Bitcoin: The future of money?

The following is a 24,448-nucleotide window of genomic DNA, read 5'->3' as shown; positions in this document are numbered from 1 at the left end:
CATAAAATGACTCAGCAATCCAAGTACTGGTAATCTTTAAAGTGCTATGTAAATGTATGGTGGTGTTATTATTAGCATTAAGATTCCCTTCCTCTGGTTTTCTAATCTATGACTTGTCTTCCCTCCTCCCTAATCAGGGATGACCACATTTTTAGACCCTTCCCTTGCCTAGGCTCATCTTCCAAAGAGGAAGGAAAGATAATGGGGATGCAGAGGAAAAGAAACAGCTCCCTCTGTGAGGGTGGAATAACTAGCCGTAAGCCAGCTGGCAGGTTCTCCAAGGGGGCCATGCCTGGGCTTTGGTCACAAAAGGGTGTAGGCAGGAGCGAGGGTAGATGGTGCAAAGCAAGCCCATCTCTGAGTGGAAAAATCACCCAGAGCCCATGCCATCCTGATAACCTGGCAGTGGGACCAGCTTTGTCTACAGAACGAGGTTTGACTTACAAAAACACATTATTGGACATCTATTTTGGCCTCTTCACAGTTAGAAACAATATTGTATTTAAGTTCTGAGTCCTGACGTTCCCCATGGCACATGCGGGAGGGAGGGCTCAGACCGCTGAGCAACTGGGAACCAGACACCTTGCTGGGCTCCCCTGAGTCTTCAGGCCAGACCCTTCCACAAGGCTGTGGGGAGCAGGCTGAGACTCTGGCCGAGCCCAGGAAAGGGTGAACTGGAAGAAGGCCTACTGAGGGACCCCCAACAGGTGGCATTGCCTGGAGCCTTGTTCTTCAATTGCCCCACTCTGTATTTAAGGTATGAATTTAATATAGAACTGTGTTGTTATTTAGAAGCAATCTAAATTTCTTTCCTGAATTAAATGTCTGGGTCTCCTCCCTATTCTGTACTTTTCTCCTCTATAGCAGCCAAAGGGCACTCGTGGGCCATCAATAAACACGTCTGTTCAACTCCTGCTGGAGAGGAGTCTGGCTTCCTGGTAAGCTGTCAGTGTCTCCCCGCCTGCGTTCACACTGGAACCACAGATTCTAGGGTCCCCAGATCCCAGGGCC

‘Bitcoin is one of the most important innovations of our time – it will transform the way we do business. Dominic Frisby has written a great account. Read it and glimpse into the future’ —Sir Richard Branson In 2008, while the world was busy panicking about the global financial crisis, a computer programmer called Satoshi Nakamoto posted a message on an out-of-the-way mailing list. ‘I’ve been working on a new electronic cash system,’ he said. ‘It might make sense to get some just in case it catches on.’ Nobody seemed to care. But what he had programmed would become the world’s most famous alternative currency: Bitcoin. Economists, anarchists, speculators, computer coders, libertarians, criminals and entrepreneurs were inspired across the world. Early adopters would make a return two million times larger than their investment. Now it seems that Bitcoin will do to banking and finance what email did to the postal service and what the internet did to publishing: destroy old monopolies and create opportunities for the masses. Some even suggest that the technology behind Bitcoin will usurp our Western systems of representative democracy. In this gripping book, Dominic Frisby sets out to solve the mystery surrounding the identity of Bitcoin’s secretive creator, Satoshi Nakamoto. He shows how Bitcoin will change the world. And, perhaps most importantly of all, he does something nobody else has hitherto been able to do: he explains in layman’s language exactly how it works. ‘The book’s outstanding, but the story it tells is even better.’ —Matt Ridley, The Times ‘In this highly readable yet technically accomplished book, Dominic Frisby makes crypto currencies crystal clear. Read it, or fail to understand possibly the most important financial innovation of our time.’ —Liam Halligan, Sunday Telegraph ‘Despite having an MSc in Computer Science and spending over ten years studying monetary theory, I ignored Bitcoin as hype for too long. You shouldn’t. Read Dominic’s thrilling book and discover the next big thing.’ —Steve Baker, MP